10 forgotten wonders of 1980s homes
cclist at sydex.com
Wed Dec 30 12:12:32 CST 2015
On 12/29/2015 11:24 PM, Christian Gauger-Cosgrove wrote:
> The direct successor to the 4/4AXB was the 4ESS/4AESS. (Meanwhile the
> successor to the local crossbar offices was 1ESS/1AESS; save for the
> weird 3XB which was replaced by the small 3ESS.) And of course both
> local and toll ESS have been replaced by the 5ESS.
I'll defer to the experts; all this clicky-clicky stuff with "we don't
offer that feature" are very old memories.
Evolution of the telco networks has been interesting. I remember that
my grandmother had a 2-digit phone number and the linemen who worked for
the local telephone outfit also repaired radios on the side (She had a
big Zenith with the auto-station seeking gizmo in her parlor).
At the same time, our family's phone number sticks in my mind: Sheffield
2118-W (we were on a party line). When we purchased our current home
(with some acreage), there was an easement through the land documented
from 1927--you still can find buried glass insulators and bits of iron
hardware in the soil here and there. It was replaced at some point by a
buried pair of coaxial lines (the test points still exist). When I was
doing some excavation, I called in the line-mapping service who verified
that the stuff was dead. There are still warning signs with a "Call
ENTerpirse xxxx and ask for Operator 7 before digging" legend--some of
the signs have been overgrown with the wood of trees that they were
attached to. Great fun. No one seems to know when the line was abandoned.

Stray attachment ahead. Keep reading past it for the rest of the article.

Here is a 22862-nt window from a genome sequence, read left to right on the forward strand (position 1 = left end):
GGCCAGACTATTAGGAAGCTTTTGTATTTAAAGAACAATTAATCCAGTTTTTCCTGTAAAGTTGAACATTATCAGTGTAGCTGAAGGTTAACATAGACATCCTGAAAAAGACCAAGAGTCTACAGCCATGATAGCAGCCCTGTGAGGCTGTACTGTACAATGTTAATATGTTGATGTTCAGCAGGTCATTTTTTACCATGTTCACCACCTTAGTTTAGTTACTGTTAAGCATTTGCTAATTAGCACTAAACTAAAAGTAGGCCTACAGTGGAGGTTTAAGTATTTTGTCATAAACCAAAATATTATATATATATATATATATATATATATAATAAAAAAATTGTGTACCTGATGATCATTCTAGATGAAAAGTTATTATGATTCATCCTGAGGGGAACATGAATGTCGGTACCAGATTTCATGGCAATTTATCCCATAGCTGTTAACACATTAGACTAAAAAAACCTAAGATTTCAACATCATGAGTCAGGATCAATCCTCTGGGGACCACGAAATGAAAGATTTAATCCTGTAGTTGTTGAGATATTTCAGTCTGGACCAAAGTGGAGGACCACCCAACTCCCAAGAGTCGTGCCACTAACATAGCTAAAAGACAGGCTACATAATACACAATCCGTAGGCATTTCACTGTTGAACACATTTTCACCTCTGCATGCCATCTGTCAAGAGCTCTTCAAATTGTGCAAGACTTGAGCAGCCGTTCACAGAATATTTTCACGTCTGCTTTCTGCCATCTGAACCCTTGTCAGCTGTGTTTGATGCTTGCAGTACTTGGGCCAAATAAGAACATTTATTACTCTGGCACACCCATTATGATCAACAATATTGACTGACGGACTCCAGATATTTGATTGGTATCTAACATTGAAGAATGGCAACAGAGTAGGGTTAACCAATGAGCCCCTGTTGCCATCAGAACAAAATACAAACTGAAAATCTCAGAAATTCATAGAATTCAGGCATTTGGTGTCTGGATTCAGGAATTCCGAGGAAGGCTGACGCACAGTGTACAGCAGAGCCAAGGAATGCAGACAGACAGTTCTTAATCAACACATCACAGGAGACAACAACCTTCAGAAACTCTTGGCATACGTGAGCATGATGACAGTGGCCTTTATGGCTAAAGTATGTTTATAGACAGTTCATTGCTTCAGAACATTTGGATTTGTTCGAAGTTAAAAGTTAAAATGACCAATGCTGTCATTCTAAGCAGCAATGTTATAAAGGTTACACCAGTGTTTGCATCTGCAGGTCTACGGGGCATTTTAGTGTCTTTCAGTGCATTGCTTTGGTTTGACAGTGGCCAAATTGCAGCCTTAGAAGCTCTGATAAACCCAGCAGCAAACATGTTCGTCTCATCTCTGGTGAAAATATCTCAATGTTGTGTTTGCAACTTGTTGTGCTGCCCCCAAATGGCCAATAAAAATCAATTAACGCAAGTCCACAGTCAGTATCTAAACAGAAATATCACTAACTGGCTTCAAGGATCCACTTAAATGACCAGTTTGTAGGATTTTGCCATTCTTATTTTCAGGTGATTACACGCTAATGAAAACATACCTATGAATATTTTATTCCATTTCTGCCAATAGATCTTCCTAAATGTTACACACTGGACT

Now, the buried copper that serviced our telephones on this road is
being replaced by fiber hung on the existing electrical utility poles
because the buried cable is apparently sliding down the hill and would
be very expensive to replace with like copper. I have a bunch of boxes
sitting on a concrete pad on my property that connects the existing
buried local copper with the fiber--I got to see what an 1800-pair
copper cable looks like.
I read an article recently that in the US, only 8 percent of the
population relies on POTS exclusively. Currently, I'm waiting for more
upstream capacity before I can get 20Mbps DSL--right now, I'm existing
on 1.5Mbps, but the local telco did send me a VDSL2 modem free of
charge. When that happens, I'm dropping POTS service as it's just not
worth the monthly fees and taxes. Dry loop after that.
All of this has me wondering how long it's going to be before POTS
completely disappears from the infrastructure. I've been experimenting
with one of the Obihai VoIP boxes and have been pleasantly surprised at
the quality. I haven't tried yet to see if the 554 rotary dial wall
phones in my garage and shop will still work. They were installed in
1980--so that ties this in with the subject material.
I will say this--that the personal service that I received in the 1980s
and early 90s was amazing. Nothing like what it is now, which can
involve waiting on hold for an hour before talking with a remote voice a
thousand miles away who has no clue as to what's going on.
Life in the boonies 12 wire miles from the CO...
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